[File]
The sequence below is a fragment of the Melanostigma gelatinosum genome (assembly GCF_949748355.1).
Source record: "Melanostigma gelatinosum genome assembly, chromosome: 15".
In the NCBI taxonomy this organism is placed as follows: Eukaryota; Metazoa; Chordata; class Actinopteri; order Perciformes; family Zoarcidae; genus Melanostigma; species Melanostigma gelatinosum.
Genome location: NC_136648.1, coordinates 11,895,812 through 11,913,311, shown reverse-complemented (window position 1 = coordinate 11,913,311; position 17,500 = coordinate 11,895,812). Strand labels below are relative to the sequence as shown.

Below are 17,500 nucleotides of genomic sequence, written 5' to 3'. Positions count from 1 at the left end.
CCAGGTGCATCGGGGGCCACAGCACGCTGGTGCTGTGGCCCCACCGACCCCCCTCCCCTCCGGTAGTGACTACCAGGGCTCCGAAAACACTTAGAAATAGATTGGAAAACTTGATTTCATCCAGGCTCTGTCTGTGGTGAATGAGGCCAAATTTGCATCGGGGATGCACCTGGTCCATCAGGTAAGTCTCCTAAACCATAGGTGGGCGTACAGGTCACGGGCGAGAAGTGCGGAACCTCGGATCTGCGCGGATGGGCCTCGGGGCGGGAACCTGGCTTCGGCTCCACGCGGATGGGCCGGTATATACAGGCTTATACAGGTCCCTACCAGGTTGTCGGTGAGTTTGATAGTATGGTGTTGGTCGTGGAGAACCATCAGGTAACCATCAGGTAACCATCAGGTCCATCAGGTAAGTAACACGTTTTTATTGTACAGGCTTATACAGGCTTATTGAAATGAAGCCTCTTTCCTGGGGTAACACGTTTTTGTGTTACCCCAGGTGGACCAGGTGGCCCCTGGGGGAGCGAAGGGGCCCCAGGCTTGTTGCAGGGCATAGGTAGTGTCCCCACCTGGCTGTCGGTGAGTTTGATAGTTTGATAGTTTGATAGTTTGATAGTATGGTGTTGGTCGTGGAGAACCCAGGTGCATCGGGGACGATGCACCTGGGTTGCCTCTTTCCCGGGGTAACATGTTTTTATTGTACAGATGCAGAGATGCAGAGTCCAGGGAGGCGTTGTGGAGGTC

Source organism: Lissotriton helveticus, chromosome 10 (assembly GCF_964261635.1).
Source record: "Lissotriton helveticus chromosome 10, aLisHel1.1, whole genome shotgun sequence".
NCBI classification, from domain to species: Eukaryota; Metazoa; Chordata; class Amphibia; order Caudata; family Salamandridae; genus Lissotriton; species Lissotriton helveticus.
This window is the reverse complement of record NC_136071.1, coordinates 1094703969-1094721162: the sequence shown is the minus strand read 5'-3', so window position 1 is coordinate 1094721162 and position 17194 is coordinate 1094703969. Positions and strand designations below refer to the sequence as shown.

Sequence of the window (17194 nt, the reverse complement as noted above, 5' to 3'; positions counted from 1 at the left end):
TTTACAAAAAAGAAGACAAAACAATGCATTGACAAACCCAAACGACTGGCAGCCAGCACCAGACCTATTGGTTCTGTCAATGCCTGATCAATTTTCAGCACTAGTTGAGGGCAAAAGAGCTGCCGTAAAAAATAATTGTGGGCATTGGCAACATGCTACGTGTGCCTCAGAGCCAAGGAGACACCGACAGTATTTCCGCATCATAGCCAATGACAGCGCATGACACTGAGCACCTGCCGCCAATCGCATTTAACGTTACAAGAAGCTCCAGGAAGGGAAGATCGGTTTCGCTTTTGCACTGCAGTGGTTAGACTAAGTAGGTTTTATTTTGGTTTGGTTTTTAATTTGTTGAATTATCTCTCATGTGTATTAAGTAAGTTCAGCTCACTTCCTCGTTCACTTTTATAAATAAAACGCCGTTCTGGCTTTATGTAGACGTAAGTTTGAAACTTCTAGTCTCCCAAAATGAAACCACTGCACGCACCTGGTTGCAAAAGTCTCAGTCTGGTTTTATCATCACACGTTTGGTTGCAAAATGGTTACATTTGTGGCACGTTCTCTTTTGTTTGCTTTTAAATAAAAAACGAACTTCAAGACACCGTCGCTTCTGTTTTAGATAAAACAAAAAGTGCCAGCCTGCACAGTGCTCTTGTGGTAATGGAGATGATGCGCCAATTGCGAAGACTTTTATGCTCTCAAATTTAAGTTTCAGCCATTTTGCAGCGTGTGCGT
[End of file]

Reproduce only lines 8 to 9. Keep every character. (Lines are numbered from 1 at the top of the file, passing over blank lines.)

Source record: "Lissotriton helveticus chromosome 10, aLisHel1.1, whole genome shotgun sequence".
NCBI classification, from domain to species: Eukaryota; Metazoa; Chordata; class Amphibia; order Caudata; family Salamandridae; genus Lissotriton; species Lissotriton helveticus.